I was still in touch with Mohammed who I met on the train, and was planning to meet up with him in Ifrane to do some exploring until I unfortunately came down with the Flu. The following days I suffered extreme fatigue and some of the worst migraines of my life. Most of the time I stayed in my hotel room in a miserable ball of depression and negativity – a horrible experience. Whilst I was recovering I decided to check Couchsurfing. I was feeling down and lonely, and in need of a friendly face. I sent a few messages out to some people and was fortunate to receive a quick reply from a guy called Loukman who said it would be okay to stay with him for a while. After many phone calls and texts I finally managed to meet up with him outside the old medina – he worked in computer repairs and maintenance and was setting up his new shop which he had just re-located nearby.
We spent two days either hanging around the old medina visiting a cool café called The Café Clock; playing a few games of Pro Evolution Soccer – it’s all the rage here; eating some of his favourite food at a small food stall which he regularly visits, or hanging around his friend’s house watching television, playing pool, and being introduced to many different Moroccan food and drinks. On the third day we took an evening coach to Azrou as his sister was going away for a while to see family. On the journey we passed through the Moroccan countryside – including the small town of Ifrane – which from a long gaze out of the bus window lived up to its hype of being a truly spectacular sight. Over the four days we spent together it quickly became apparent Loukman had no money. By the fourth day I was paying for everything, which didn’t bother me as much as the lack of gratitude – it was not in the CouchSurfing spirit. Not only this but I felt totally dependent on him as I had all my things in his house which meant I had to follow him and his brother around all day which just wasn’t my style. It all ended on the fourth night as I sat in his friend’s house whilst they all sat smoking and speaking Arabic. I felt invisible, trapped, and stressed. I was utterly desperate to leave so I got up, said goodbye and made a quick exit onto the street.
It was early evening and my plan was to get a taxi into the new medina to try and get a night in my previous accommodation, if not I would stay in one of the many other hotels nearby. As I stood by the side of the road awaiting a taxi someone called over to me from a shop. He asked me if I needed any help, and I explained to him that I was looking for accommodation. He leapt to his feet to offer his help as he continued to tell me how he had two brothers living in America, “here we go again” I thought. He tried to get me cheap accommodation in a nearby hotel which failed, and then shortly afterwards he offered me accommodation for the night at his family home, obviously fully aware that he had only known me for five minutes – he was taking a risk. I arrived at his house, greeted his family, and then took a hot shower – first one in two weeks! After I had cleaned myself up, I made a cup of tea and sat down on his laptop to speak to his brother in America over Skype – we talked about computer science which was his field of study, it’s funny how environments change so quickly when on the road, yet I’m finding it increasingly easy to adapt myself and feel comfortable in almost any situation. I was invited to dinner where a delicious cous cous with vegetables had been prepared, we spent dinner and the remaining hours of the evening talking about the philosophy around travelling, and the fundamentals of the Islamic religion – this time in English, not French thankfully.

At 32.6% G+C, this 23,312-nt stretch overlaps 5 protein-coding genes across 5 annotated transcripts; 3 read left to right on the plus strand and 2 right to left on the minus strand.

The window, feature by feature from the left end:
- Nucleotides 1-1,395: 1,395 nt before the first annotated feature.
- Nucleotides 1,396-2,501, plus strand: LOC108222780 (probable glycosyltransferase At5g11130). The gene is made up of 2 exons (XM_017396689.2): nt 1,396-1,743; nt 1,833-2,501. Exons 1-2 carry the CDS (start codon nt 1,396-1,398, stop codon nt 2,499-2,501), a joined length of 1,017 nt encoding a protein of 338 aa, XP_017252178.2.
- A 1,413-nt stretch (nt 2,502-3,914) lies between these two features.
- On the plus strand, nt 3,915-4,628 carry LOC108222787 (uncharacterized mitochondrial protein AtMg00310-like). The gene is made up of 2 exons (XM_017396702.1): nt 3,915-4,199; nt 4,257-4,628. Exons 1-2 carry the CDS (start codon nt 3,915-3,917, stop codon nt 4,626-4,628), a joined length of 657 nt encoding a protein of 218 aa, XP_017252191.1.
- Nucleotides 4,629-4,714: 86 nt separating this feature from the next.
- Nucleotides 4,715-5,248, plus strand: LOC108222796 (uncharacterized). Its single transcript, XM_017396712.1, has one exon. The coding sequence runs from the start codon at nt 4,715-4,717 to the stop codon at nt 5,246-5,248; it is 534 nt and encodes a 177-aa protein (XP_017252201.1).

I slept soundly that night, and left early morning as he took me to the train station in a taxi – he worked in a school close by as an English teacher. That act of generousity will stay with me forever, and restored my faith in Moroccan hospitality. He asked me to pray for him as he was having troubles in his life, something I will carry out when I find a quiet space. I had made the decision to leave Fes that morning and so I stood in the ticket queue at the train station deciding between Casablanca and Marrakech. In Casablanca I would have to search for accommodation again, and I just couldn’t face even that small of a task. I followed my gut instinct and bought a first class ticket to Marrakech. The price difference between first and second class wasn’t much so I decided to treat myself considering it was a seven hour journey – I’m sure I will appreciate the air conditioned cabin. I had been offered accommodation in Michael and Michel’s apartment in Marrakech – some guys I met at the guest house by Malaga – so I was heading towards a safe place to stay accompanied by more than welcome company.
I’ve been drawing faces in my notebook which express my emotions. Yesterday was a sad face with steam coming out of my head. Today I lost the steam but added little lines under my eyes – it’s been a tough week for me both mentally and physically. Let’s hope things improve in Marrakech.
Peace and love, Jonathan x